Album Review: Stick To Your Guns – True View

As society has progressed and advances in technology have become more rampant, the common view of humanity has become much more clouded. With the instant gratification and always on aspect that the world now provides to the vast majority of the population, the bubble that envelops every person has become much bigger and more consuming. It doesn’t take much to truly see this as a large swathe of the world’s population doesn’t appear to have much interest in anything until it may directly affect them. It also stems from the top down as government and corporations have been feeding into this personality slowly for decades. This has caused many people to lose the true understanding of what humanity is all about, what we can do for each other and most importantly, practicing what you preach. The latter is front and center on Orange County’s Stick To Your Guns new album, True View, which in true to themselves fashion maintains an impeccable balance of heavy musicality with soaring melodies and a message that absolutely needs to be heard.

[tw-toggle title=”About Stick To Your Guns”]
Genre: Hardcore
Label: Pure Noise Records
Release: October 13, 2017
Connect: Facebook | Twitter
Purchase: MerchNow | iTunes | Google Play

Prior to the announcement of their new album, Stick To Your Guns took an interesting approach as they slowly unveiled the lyrics to all 13 tracks that make up the album, along with individual pieces of artwork for each song. This was done with the intent of hoping to have people connect with the songs on a different level before hearing any actual music and after hearing the singles and then the full album, it’s apparent this was a success. By approaching the unveiling of the album in a different way, it also gave fans an insight into what eventually became known as True View would be all about; that is, a record that was meant to spread a message of being true to yourself while understanding that not everything is as open, honest and clear as it should be. When the album was finally announced, this expectation became reality as the band indicated they were at a point where their music was a better person than they were and with True View, they set out to change that. The end result is the creation of their purist album yet – it’s heavy, aggressive and honest and is the truest representation of what Stick To Your Guns are all about musically and lyrically.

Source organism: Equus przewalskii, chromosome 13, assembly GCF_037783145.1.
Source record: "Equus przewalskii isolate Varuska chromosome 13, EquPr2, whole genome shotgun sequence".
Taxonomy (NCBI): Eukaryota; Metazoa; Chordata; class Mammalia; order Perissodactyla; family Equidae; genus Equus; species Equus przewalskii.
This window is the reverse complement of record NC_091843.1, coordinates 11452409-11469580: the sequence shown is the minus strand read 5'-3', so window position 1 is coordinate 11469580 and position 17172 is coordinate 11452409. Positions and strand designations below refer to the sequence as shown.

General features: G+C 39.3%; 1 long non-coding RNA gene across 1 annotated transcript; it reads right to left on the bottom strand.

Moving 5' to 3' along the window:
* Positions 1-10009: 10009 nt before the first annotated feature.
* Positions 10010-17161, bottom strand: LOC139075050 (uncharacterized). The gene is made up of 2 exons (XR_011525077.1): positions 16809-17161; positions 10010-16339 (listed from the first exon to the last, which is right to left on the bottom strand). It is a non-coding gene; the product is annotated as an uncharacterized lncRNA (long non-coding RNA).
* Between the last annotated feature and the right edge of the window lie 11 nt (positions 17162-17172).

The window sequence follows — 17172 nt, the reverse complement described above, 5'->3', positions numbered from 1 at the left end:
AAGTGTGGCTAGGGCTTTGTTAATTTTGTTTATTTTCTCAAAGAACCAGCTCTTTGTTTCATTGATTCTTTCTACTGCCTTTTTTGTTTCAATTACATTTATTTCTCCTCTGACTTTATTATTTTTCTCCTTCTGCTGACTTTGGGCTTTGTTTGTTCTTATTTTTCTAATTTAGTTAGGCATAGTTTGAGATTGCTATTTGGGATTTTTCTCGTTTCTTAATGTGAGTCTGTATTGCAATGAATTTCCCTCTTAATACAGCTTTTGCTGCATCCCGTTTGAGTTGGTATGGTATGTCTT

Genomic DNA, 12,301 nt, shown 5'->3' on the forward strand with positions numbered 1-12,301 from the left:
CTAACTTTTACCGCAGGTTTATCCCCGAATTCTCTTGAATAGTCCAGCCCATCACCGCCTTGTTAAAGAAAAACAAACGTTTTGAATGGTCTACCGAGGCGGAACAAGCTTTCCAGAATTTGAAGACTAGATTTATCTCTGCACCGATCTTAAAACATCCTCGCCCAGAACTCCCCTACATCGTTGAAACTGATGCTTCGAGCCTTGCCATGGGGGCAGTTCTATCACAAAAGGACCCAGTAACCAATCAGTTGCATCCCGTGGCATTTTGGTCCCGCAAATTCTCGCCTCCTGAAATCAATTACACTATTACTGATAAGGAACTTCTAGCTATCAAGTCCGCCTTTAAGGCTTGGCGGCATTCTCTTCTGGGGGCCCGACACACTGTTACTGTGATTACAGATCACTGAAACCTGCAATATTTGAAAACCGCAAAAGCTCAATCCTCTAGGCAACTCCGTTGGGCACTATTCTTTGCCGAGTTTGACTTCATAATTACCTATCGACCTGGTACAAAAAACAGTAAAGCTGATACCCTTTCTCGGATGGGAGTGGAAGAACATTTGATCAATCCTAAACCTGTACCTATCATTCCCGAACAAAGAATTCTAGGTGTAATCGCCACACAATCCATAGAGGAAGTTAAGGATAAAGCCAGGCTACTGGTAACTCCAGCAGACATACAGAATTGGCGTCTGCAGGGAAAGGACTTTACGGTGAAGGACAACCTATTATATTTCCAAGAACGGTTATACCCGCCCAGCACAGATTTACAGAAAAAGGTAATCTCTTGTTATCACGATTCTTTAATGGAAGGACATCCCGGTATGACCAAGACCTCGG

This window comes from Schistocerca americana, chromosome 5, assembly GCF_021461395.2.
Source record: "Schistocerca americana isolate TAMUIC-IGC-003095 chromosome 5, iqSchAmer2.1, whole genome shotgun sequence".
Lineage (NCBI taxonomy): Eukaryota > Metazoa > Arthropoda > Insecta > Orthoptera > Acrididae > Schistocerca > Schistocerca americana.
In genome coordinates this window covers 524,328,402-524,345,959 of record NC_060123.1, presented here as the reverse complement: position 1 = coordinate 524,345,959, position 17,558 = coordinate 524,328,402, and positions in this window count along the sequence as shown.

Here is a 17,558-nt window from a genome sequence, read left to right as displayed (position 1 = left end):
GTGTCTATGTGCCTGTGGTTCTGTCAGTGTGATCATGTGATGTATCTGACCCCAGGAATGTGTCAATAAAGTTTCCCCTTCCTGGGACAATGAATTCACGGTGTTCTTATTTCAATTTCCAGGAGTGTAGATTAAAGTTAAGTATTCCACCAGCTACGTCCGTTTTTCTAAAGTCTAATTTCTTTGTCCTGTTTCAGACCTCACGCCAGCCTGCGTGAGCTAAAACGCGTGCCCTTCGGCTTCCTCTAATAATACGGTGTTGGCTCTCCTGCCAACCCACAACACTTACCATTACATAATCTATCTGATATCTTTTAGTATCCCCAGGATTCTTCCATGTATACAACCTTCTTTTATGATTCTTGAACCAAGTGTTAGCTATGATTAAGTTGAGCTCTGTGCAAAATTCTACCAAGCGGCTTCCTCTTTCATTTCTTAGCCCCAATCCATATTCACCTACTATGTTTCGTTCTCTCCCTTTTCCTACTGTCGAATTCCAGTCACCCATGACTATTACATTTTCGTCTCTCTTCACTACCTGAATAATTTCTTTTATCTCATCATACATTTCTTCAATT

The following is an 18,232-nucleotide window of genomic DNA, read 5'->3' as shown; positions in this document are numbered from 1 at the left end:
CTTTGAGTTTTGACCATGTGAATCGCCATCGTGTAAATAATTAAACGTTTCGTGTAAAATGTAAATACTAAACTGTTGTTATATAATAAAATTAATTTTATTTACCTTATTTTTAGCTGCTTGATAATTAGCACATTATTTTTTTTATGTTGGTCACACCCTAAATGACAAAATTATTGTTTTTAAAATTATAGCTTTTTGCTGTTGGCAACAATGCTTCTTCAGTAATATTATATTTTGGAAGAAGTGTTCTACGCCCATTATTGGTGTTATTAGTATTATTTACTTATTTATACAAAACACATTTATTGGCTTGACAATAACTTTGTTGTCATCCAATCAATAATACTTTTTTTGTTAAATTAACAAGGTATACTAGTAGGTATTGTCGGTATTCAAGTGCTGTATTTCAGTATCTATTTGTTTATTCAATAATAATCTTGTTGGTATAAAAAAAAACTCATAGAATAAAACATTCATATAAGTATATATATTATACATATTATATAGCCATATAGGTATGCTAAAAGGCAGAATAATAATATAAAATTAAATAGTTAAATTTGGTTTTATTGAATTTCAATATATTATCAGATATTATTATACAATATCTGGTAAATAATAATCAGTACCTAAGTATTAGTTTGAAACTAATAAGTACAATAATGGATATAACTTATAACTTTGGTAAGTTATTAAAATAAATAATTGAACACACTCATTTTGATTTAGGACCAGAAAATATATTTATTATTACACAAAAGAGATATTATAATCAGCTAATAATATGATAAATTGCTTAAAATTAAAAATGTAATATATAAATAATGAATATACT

While the vast majority of the talk in regards to True View thus far has been surrounding the concept of it as well as the lyrical content that drives it, the sound brought forth is just as important. Once again, Stick To Your Guns absolutely rip when it comes the sound department as they seamlessly blend raw emotion with honest aggression, letting the music do the talking. There are some new approaches that are brought forth this go around, starting with the inclusion of bits and pieces of conversations that vocalist Jesse Barnett has had with his mother. This is how the album opens as “3 Feet from Peace” builds into a blistering breakdown with Barnett declaring “I made a promise to myself that I intend to keep”, once again putting the concept behind the album front and center. As the album progresses, different sides of Stick To Your Guns show their face that will feel unexpected from their devoted fanbase. There’s the inclusion of moments more in line with alternative rock as found on “56” and “The Reach For Me” that may throw some off while the first half of the album tends to be rather reliant on sung choruses, giving off a higher level of sing-ability if you will, but one that also allows for a newer audience to be drawn in. For those hoping for a return to form, that takes full shape on the latter half of the album as the percussion slams, the guitars sear and the vocals roar throughout, intermixed with some of the more “punk-style” choruses Jesse has become known for.

If you take a hard look at what True View is, you’ll realize that this is an album that isn’t as much about development from a musical perspective and instead, it’s more about personal growth. It leads credence to the idea that people need to be able to truly stop and take a true, hard look in the mirror at yourself and being able to accept your actions. It’s also more than that as it sheds light on the reality that this has slowly been engrained in humanity over the past decades and that we’re the only ones who can change it. This honesty has always been a staple of Stick To Your Guns discography, but thanks to the dynamic in play between the lyrical content with emotional, yet aggressive instrumentation, it’s presented in a much more unique way and results in what can perhaps be considered their best album to date.

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